I navigate to the entrance on foot and Tom drove the car around the building. We arrived at the entrance at the same time. There were four steps to enter the building. We both turn around and head back to the check in desk. I am not impressed. The employee that continually tried to engage Tom is gone. A very young employee is alone at the desk. She has absolutely no clue how to help  me. I am quick to ask for the manager at this point.  Two employees emerge from the back. Neither employee identifies himself or herself as being a manager.  There are now three employees at the desk and all appear stunned I am present. It is as though a Martian has just entered the lobby. I was a problem that was solved a few minutes earlier. My presence was clearly unwanted. A man starts to furiously type away at the key board and a discussion ensues about which rooms and what entrance is accessible. No one has a clue and massive confusion reigns supreme. I am angry; however I do not raise my voice or change its tone. My son was furious and told me he would wait outside. I wait as more keys are struck and I am told there is an accessible room but there is no roll in shower. This is contradicted by another employee who says there is a roll in shower but it has only a king bed. No one is sure where the accessible entrance is. My confidence in anything I am told reaches zero.

I ask again about the accessible entrance and two employees contradict each other when they answer at the same time. They then contradict each other about the room number and location of the supposedly accessible room. I give up. At least 15 to 30 minutes after I arrived I cancel my reservation and walk out in frustration. We did not see a room or the inside of the hotel. No apology is offered. Off the Red Roof Inn we go. Upon arrival we are warmly welcomed and the manger jokes that "my room is available". She throws in a AAA discount, gives my black lab Kate a bone and offers her some water. Check in takes all of three minutes. The manager addresses me at all times. She has ignored my son who stands at a respectful distance. When ready to go to the room I introduce her to my son. They great each other warmly and off we go. I am routinely impressed by the Red Roof Inn. As always, the shower head is down in the room that has, gasp, a roll in shower! The staff in every Red Roof Inn I have stayed in knows the location and features of the accessible room instantly. Check is smooth and simple--normal if you will. In fact I almost feel like a typical bipedal traveler.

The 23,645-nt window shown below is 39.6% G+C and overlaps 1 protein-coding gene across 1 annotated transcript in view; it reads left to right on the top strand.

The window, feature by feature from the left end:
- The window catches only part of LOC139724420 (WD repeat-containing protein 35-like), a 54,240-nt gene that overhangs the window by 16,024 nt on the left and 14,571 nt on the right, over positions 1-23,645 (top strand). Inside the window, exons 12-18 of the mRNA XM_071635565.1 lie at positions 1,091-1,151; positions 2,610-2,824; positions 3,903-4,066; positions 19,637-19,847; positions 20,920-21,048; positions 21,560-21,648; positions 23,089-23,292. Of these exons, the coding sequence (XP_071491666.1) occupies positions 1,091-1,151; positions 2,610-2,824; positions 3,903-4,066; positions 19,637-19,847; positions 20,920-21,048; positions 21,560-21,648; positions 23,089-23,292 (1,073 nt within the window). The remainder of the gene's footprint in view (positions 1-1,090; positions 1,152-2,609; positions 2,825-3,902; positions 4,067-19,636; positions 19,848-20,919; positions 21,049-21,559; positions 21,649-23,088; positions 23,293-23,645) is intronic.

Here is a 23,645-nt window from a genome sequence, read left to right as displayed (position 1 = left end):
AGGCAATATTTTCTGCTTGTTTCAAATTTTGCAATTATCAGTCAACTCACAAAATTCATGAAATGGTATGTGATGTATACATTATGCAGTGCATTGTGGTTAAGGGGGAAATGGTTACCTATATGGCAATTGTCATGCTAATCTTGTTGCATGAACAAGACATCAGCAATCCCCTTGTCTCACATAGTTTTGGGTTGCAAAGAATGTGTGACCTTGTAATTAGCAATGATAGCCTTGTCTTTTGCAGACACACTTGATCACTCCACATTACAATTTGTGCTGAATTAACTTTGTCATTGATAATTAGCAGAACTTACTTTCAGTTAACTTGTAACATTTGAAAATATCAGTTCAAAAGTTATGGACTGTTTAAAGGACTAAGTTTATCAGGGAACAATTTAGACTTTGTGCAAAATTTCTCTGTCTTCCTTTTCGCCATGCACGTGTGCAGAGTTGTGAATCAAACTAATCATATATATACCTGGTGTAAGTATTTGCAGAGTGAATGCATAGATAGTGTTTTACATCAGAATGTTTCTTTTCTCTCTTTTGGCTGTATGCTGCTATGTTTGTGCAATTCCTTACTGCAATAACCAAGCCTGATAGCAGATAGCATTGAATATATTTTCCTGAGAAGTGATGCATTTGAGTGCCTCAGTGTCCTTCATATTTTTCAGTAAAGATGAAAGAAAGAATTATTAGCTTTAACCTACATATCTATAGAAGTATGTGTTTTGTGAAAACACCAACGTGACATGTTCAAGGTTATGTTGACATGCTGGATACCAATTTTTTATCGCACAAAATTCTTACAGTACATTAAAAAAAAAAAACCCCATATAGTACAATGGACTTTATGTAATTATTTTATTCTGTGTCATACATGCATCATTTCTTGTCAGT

In the last year I have traveled a great deal. I have stayed at high end hotels. I have stayed at some real iffy motels in questionable neighborhoods. Generally speaking I have had far more positive experiences at budget motels over high end hotels. Obviously exceptions exist. I would speculate this is a numbers game--a matter of basic economics. People with a disability are in overwhelming numbers poor. The few that can afford to travel surely stay in budget accommodations. High end hotels without question do not get nearly as many visitors with a disability. As a result, budget motels like the Red Roof Inn are extremely responsive and familiar with accessibility. Other chains I avoid. The Clarion Inn is at the top of that list now.  I know certain hotels to avoid--some of them are top notch hotels. The Grand Hyatt and the high end Marriott for example are typically terrible in terms of access and the reservation process is time consuming.